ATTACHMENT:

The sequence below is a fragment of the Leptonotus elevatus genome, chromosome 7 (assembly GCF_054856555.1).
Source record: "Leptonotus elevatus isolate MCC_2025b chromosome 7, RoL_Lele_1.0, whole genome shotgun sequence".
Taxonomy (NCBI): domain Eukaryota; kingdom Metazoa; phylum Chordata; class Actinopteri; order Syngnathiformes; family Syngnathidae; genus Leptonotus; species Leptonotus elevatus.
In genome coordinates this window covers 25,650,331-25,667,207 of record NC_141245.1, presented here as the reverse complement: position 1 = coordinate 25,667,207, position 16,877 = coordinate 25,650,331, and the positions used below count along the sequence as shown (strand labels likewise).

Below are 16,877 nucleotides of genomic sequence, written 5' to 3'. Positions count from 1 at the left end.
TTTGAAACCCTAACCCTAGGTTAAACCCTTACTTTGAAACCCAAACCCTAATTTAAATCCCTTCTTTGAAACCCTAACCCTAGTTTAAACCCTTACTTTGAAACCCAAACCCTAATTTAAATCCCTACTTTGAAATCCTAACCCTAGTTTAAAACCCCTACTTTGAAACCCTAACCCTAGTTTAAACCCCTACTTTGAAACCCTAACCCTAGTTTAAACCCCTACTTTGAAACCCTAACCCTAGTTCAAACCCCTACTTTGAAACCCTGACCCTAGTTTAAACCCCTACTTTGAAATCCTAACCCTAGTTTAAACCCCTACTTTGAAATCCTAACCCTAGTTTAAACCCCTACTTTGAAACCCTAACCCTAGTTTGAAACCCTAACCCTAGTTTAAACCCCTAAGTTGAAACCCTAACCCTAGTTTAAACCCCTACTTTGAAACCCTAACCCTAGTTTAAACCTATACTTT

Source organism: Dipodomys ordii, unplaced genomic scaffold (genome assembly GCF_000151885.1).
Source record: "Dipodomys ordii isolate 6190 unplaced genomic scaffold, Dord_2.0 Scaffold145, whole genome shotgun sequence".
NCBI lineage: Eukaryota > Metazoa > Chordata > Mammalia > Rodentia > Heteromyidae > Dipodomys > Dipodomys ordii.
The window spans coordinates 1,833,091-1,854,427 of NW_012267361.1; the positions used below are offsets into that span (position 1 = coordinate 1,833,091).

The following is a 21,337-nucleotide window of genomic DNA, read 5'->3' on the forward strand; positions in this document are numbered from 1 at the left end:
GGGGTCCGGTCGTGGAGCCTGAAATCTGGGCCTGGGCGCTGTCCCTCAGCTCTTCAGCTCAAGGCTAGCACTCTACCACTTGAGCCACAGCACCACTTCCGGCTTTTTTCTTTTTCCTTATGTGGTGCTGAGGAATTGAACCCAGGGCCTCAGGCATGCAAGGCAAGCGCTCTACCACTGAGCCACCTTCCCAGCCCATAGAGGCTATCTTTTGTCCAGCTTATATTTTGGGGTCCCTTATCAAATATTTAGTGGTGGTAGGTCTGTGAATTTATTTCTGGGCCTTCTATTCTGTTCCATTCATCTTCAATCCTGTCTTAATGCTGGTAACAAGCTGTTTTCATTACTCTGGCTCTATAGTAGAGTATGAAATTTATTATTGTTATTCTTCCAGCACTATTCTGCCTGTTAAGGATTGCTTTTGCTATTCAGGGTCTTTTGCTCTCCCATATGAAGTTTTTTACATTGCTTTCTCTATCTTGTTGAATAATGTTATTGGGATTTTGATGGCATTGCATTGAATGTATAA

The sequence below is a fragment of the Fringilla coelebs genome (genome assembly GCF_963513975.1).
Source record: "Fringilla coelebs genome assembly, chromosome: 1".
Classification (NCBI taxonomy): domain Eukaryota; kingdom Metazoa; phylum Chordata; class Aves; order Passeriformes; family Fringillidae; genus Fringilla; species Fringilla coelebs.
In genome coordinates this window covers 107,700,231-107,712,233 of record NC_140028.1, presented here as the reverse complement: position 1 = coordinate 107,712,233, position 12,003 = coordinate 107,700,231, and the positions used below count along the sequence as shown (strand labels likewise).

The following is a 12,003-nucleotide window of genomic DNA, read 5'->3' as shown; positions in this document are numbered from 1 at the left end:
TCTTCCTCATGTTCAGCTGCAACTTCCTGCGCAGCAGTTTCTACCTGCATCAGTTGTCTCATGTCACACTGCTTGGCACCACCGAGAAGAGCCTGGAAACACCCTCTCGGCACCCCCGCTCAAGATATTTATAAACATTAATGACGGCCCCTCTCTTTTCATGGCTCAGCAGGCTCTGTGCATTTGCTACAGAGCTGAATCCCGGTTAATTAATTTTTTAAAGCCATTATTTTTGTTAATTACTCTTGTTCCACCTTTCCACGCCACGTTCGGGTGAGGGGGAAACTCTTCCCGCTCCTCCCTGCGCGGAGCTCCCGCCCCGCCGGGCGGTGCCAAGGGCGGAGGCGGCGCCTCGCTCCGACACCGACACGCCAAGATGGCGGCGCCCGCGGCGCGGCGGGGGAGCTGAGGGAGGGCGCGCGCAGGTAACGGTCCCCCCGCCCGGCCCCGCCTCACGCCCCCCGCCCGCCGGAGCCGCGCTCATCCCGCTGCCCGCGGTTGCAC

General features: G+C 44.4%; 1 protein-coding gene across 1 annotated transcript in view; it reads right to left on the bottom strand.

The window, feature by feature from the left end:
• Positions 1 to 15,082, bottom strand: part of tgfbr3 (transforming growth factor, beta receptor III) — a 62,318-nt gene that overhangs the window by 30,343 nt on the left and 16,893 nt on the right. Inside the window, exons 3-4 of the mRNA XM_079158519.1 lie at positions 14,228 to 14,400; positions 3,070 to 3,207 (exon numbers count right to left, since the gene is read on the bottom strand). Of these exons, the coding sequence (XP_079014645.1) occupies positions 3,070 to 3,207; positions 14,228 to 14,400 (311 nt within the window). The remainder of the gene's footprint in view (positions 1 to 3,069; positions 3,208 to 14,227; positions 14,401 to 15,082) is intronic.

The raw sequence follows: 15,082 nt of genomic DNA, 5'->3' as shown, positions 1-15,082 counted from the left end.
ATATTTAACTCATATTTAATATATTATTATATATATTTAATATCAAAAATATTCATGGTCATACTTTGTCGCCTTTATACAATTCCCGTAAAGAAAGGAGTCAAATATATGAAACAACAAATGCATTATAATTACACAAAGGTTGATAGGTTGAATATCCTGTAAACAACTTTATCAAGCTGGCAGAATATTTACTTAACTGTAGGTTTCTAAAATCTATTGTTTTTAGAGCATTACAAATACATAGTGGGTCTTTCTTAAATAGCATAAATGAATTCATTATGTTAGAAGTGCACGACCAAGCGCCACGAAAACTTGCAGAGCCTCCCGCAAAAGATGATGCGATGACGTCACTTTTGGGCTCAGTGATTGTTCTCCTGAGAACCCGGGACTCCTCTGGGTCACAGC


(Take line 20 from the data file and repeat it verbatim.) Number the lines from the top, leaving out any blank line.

The window, feature by feature from the left end: